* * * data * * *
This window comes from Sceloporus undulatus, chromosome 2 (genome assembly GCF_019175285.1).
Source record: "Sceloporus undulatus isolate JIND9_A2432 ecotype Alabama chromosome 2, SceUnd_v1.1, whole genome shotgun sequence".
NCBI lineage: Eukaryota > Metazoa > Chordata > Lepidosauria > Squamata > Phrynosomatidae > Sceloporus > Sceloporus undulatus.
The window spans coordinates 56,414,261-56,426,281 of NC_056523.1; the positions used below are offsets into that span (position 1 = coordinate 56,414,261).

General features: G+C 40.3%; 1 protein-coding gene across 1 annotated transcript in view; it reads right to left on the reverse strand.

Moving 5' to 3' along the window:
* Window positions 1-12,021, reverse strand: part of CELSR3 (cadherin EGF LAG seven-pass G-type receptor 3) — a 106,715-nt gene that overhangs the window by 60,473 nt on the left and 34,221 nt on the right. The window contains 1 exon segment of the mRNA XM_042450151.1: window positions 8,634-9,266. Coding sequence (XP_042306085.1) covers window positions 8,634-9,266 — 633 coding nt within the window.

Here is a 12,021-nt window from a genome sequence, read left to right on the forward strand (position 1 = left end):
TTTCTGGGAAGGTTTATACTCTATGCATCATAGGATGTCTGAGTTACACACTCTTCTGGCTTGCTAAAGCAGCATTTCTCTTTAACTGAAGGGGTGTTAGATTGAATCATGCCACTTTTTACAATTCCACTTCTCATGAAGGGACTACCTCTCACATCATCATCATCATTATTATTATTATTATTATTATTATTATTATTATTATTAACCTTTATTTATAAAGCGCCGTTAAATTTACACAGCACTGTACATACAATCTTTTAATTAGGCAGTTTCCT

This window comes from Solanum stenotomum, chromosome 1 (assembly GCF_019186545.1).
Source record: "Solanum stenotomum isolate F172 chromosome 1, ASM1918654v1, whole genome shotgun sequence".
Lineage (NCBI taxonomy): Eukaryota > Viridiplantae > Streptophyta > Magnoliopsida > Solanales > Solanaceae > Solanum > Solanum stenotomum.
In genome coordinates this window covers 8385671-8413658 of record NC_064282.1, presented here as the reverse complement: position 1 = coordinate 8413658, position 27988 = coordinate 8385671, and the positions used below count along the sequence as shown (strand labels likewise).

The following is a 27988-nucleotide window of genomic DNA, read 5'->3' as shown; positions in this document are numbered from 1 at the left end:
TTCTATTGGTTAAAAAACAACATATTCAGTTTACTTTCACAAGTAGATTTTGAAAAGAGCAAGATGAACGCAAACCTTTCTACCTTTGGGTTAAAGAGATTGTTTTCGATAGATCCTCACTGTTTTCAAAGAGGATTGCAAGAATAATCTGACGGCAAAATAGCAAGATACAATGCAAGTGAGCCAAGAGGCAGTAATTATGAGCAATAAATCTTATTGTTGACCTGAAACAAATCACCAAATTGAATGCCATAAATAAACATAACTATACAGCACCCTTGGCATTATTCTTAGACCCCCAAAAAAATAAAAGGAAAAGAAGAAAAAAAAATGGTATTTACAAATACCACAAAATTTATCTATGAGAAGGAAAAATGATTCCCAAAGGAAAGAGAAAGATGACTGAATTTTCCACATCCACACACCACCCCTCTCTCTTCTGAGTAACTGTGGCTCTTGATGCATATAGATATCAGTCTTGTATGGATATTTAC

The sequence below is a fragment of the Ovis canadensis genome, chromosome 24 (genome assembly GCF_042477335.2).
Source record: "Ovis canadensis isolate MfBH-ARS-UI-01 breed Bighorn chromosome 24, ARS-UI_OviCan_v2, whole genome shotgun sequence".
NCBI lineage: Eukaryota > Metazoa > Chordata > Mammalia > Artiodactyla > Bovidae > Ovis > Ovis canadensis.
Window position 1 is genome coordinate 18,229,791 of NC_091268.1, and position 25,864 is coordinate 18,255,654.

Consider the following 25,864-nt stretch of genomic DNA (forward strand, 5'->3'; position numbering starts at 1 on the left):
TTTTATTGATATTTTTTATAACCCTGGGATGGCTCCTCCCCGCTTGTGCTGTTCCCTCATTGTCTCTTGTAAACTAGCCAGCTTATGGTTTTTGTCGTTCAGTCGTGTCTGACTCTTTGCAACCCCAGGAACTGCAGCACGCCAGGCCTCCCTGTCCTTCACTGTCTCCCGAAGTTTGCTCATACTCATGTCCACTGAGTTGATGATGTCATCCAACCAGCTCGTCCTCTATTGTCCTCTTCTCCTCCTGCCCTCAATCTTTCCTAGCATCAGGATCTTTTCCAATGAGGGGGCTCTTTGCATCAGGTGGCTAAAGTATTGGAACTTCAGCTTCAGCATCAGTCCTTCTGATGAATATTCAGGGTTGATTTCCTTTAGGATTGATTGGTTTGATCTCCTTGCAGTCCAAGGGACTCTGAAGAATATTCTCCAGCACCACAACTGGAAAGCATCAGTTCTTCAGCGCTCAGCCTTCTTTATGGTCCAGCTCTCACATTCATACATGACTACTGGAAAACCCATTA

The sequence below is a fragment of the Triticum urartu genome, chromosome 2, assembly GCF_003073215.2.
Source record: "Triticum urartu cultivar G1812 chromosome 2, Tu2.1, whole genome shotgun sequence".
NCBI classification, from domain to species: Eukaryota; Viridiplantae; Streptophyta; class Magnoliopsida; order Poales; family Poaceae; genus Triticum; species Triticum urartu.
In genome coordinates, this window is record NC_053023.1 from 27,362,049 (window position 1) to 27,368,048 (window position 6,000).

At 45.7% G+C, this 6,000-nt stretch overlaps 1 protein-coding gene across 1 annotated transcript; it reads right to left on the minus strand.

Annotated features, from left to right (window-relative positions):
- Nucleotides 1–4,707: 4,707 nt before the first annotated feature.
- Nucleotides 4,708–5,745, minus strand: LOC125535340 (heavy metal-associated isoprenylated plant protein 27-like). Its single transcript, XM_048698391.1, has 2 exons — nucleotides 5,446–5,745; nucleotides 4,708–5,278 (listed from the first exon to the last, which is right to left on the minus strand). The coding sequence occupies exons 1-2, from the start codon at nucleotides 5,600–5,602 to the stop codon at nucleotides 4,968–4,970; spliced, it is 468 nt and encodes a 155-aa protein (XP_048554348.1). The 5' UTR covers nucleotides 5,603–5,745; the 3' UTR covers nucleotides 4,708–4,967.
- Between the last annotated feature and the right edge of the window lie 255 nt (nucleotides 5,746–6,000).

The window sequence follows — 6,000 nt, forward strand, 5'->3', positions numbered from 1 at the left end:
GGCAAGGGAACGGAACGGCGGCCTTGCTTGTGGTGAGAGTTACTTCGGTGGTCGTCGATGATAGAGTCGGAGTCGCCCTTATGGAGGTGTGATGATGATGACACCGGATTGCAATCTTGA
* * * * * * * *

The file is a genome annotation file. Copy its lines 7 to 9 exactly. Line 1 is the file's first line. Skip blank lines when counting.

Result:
* Window positions 1-12,021, reverse strand: part of CELSR3 (cadherin EGF LAG seven-pass G-type receptor 3) — a 106,715-nt gene that overhangs the window by 60,473 nt on the left and 34,221 nt on the right. The window contains 1 exon segment of the mRNA XM_042450151.1: window positions 8,634-9,266. Coding sequence (XP_042306085.1) covers window positions 8,634-9,266 — 633 coding nt within the window.

Here is a 12,021-nt window from a genome sequence, read left to right on the forward strand (position 1 = left end):
TTTCTGGGAAGGTTTATACTCTATGCATCATAGGATGTCTGAGTTACACACTCTTCTGGCTTGCTAAAGCAGCATTTCTCTTTAACTGAAGGGGTGTTAGATTGAATCATGCCACTTTTTACAATTCCACTTCTCATGAAGGGACTACCTCTCACATCATCATCATCATTATTATTATTATTATTATTATTATTATTATTATTATTAACCTTTATTTATAAAGCGCCGTTAAATTTACACAGCACTGTACATACAATCTTTTAATTAGGCAGTTTCCT